Getting that Word Count While Traveling – How Do You Do It?

I’m delighted to announce that THE SHIFT OF THE TIDE is up for preorder!! A few others will be coming soon, but – as with many things – Amazon is fast and efficient, making us both love and loathe them. Smashwords wants me to promise to upload the final doc ten days before release and I … just can’t. Ten days is forever in my world, regrettable as that may be. But, hey! The book is coming along really well, and I’m tentatively thrilled with it.

~knocks on wood~

~tosses salt over shoulder~

~pets black cat and gives it extra treats~

Want to see a little snippet? Okay! But you have to click over to the SFF Seven, where our topic this week at the SFF Seven is Writing On The Road: How to stay on task while traveling. See what I did there? Tasty, tasty click bait! 😀

Meeting Real Writers and Readers

I had to be in Minneapolis/St. Paul for the #dayjob this last week. One of the best parts of traveling for the job is getting to meet the people I usually only talk to online. On this trip, I got to meet two people, one who was already a good friend.

In the last six months, Carolyn Crane has become first a favorite author, then an online friend and then a critique partner. We were hooked up through a bit of savvy writer-matchmaking by Sullivan McPig. This was our first time, after increasingly copious online conversation, to meet in person.

We had dinner twice and, yes, talked a whole bunch. She even introduced me to her husband, who was a little dubious about who the hell I was, anyway. Carolyn got to meet my boss, Laurie, who joined us for some wine. We ruminated on how much the internet has added to our friendship connections this way. Without the internet, it’s highly unlikely that an enthusiastic reader in The Netherlands would have connected me to a writer who lives in another city and with whom I share so much.

The other person I met up with is Susan Doerr, who works at a book publisher (U. Minn Press). We had drinks after work and chatted about books we both love. She’s been lovely to me about my own books and asked lots of questions. When I told her about plans for stories I’m working on (*cough*Rogue’s Pawn 2*cough*), she actually jumped up and down with excitement about getting the “inside scoop.”

We may also have gossipped a little about various industry folks. Shhh….

But the whole conversation made me think about what readers like to know about the authors they read. I fill out the blog interviews and it’s hard to answer some of the questions because I often feel like so much of it is old hat. What can I possibly say about myself that everyone doesn’t already know? It’s easy to forget the enthusiastic readers on the other side of that equation – even though I am one, too.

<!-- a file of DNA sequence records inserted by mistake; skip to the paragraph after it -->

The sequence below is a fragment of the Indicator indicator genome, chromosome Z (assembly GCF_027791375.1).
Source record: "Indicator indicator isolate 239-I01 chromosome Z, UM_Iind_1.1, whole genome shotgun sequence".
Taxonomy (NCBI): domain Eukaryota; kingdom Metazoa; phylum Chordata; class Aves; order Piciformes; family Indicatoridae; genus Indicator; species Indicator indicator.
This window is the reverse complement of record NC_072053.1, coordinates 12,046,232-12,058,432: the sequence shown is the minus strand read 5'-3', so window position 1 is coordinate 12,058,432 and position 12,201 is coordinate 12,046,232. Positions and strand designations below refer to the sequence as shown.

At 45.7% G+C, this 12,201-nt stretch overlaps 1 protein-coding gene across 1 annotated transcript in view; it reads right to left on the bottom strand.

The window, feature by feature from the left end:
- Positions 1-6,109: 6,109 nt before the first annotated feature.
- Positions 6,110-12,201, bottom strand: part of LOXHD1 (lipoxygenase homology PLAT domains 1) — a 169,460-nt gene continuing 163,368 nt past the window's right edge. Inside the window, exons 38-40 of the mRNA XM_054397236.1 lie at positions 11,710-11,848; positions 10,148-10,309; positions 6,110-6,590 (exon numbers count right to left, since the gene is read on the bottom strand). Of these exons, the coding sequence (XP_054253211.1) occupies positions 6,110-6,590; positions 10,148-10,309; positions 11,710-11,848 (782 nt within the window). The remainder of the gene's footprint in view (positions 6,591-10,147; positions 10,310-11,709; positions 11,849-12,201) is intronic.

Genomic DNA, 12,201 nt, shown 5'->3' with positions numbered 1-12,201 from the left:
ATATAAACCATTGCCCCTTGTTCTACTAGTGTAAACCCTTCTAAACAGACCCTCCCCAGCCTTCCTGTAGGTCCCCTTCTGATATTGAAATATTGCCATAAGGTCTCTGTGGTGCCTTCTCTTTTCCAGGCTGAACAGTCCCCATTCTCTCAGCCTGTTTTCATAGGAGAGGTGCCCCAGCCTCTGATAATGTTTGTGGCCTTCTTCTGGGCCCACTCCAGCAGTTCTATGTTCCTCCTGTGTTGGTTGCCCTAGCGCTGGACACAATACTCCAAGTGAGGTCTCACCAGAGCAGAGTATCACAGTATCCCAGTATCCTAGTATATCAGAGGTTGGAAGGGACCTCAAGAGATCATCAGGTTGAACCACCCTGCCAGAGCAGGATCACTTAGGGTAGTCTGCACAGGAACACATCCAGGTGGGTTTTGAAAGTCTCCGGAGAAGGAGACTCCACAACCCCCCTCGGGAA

So, I’m back home again at my house in the country, and savoring the wonderful in-person conversations I was privileged to share with these two very sharp, totally fabulous women. And I’m going to try to remember that, despite the physical distance and the lack of cocktails, real people are on the other side of these conversations.

Here’s to internet friends!

Why I’m Not Ashamed to Travel Heavy

Colorado comes up with some pretty great skies, too. Credit where it’s due!

I’m back from the long Birthday Weekend – our annual family celebration in which we all gather someplace fun and whoop it up in honor of three birthdays: mine, my aunt’s and my stepdad’s. Because this year was Stepdad Dave’s Big Birthday (75), he got to choose the location and he picked his favorite spot, Lake Dillon. Stepsister Hope made an appearance from Tucson, too, which made it all that much more fun. 

We arrived at the condo Friday evening, had some great meals, drank a lot of wine, hiked a bit, boated some, shopped the outlet mall, hung out a lot. On Monday morning we headed down to Denver and took in a Rockies game that night. Baseball is seriously the only sport I like watching – mostly because I get to sit outside in nice weather and drink beer, I think. The stats and strategy appeal to math-brain me, too.

On Tuesday morning, David and I drove home to Santa Fe and settled back in.

One thing this kind of multi-stage trip meant, is that we loaded and unloaded the car several times. And, because we took my two-seater jag to make the road-trip even more pleasant, the loading part involved Tetris-like skills to fit everything in. Though we divested ourselves of birthday gifts, I ended up receiving some, too, so that was a zero-sum game. I  may also have acquired a few things during our shopping excursion. Also, the chilly late-summer nights in the mountains required layers and the range of activities from boating to fancy dinner out demanded multiple outfit types.

At least for me.

David, of course, brought a smaller suitcase, but I brought my bigger one. No dash-bag for this kind of trip.

This is one of my things – I travel heavy. And yeah, those of you who read me regularly know I travel quite a lot, for fun, the day job and the writing career. Seems like I always encounter the common wisdom that you should learn to travel light. The advice is always how to maximize carry-on space, mix and match outfits, turning things inside-out for additional wearings. The mantra is presented as a personal virtue – as if there’s something good and right and holy about traveling light.

I say balderdash to that.

I travel heavy and I’m not ashamed. If I’m working for five days? I bring at least six outfits. Maybe I’ll have a wardrobe error with one. Maybe I’ll drink too much beer at the baseball game and the tight waist on that one skirt won’t fit right. Maybe I just plain won’t feel like wearing something. Because I travel a lot, I want the comforts of home with me. I have no desire to do without. I bring my furry house slippers and my favorite hair-dryer.